This thing is excessively broken on Safari.  There’s text apparently from the VML drawing all over the post, and I can’t select any of the underlying text.  Also there’s no drawing at all.  I had to tab through the entire navigation bar to get to the comment button…


  6. Anonymous says:

    Can 3rd parties write their own transports and/or APOs, i.e. will there be publicly documented interfaces for implementing them?

    In particular I’m interested in writing a transport similiar to the RDP transport to route audio to a remote network device.

  7. Sean, yes, IHVs will have the ability to write APOs for their audio solution.

    I’m not 100% on the transport issue.

  8. Anonymous says:

    What about ISVs writing an APO, e.g. a graphic equalizer that is indepedent of any particular hardware audio solution?

    If so then if ISVs can’t write their own transport I could get my APO inserted into the graph which would copy the audio samples to the target network device and allow the samples to continue through the graph to the local audio driver.

  9. Anonymous says:

    Hey Larry,

    I think you could reach a bigger audience if you just took a screenshot of the page in IE and replaced the VML with the image of the screenshot. I created a GIF image from the page in IE and it was only 45kb so I dont think that bandwidth would be a big deal.

  10. Dave says:

    During this series, can you work in a discussion of how Secure Audio Path fits in?

  11. Anonymous says:

    All what I want from Vista’s Audio is this:

    I will go home. (it is there today).

    I will open my Tablet PC. (it is there today).

    I will start a game over my wireless network (it is there today).

    I will hear the game’s sound over my surround speakers at home wirelessly, either using the media edition PC that is there is the house or any other way, I want wireless sound driver, not streaming 🙂 (It does not exist today)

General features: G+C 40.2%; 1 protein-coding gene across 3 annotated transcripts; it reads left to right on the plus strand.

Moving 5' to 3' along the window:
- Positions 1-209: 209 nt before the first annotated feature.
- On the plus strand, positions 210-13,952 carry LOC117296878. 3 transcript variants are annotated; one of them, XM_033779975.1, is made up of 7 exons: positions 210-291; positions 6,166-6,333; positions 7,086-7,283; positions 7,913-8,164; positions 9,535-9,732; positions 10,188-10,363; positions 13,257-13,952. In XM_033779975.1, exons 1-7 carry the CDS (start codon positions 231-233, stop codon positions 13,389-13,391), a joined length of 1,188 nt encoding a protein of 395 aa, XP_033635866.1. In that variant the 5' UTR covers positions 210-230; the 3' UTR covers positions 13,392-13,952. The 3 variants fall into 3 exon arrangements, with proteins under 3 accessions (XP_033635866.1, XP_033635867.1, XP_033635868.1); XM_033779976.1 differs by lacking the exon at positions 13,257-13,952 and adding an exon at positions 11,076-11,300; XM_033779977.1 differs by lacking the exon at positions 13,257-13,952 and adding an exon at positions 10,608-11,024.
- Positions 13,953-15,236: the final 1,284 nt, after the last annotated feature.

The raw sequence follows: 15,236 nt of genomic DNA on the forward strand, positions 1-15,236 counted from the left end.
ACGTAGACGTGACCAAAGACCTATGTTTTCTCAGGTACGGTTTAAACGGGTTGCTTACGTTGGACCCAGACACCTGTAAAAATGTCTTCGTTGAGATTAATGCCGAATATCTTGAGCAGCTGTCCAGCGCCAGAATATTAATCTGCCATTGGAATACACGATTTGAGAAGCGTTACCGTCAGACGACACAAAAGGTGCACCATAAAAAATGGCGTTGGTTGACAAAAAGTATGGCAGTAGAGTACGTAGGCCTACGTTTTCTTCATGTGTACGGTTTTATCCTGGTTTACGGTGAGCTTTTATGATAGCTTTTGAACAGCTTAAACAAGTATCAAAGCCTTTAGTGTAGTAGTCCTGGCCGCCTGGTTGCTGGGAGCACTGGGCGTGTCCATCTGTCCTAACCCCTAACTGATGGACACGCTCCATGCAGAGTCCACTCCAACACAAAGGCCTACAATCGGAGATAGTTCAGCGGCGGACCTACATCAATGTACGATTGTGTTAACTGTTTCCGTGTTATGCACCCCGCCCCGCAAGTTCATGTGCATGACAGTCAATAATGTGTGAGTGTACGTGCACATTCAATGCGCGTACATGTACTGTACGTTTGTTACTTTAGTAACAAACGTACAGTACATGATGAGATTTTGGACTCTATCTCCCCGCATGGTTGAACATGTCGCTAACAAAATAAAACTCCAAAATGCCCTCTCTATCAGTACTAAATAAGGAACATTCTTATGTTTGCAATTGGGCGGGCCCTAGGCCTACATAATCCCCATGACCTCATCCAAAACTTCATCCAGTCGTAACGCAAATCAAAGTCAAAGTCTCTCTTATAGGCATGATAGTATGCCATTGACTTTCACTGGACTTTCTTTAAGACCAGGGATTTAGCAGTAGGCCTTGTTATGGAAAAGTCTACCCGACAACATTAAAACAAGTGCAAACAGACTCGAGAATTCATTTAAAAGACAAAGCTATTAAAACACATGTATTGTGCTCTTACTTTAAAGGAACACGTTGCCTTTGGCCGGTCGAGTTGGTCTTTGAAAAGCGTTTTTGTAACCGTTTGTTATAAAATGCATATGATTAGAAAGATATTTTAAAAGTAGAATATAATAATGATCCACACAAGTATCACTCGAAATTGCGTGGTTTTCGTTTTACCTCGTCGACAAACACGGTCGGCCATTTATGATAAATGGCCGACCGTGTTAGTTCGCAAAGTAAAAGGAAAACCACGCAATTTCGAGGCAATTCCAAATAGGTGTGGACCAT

12. G.T.  I know I’ve read that there are people who are actively investigating wireless speaker solutions, so  there’s no reason to believe that it won’t work in the future.

  13. Anonymous says:

    With the new audio stuff in vista, is it possible for the user to push a slider or something that merges all audio channels to one speaker? Occasionally one speaker of my headphones will break and some of the songs I listen to make heavy use of stereo effects and it’s kind of annoying.

  14. asdf, actually there is.  the multimedia control panel applet lets you chose the output format of the speaker.  Just chose a mono format and you’ll get mono (assuming your audio solution supports mono).

  15. Anonymous says:

    Is the audio a distinct User Mode process, and if so how is the process scheduled vs other processes?

  16. Anonymous says:

    One of the new audio components in Vista is a new process named audiodg.exe. If you look at it in taskmgr,

  17. Anonymous says:

    Yesterday , I talked about volume in general, today I want to drill into volume more detail. In Vista,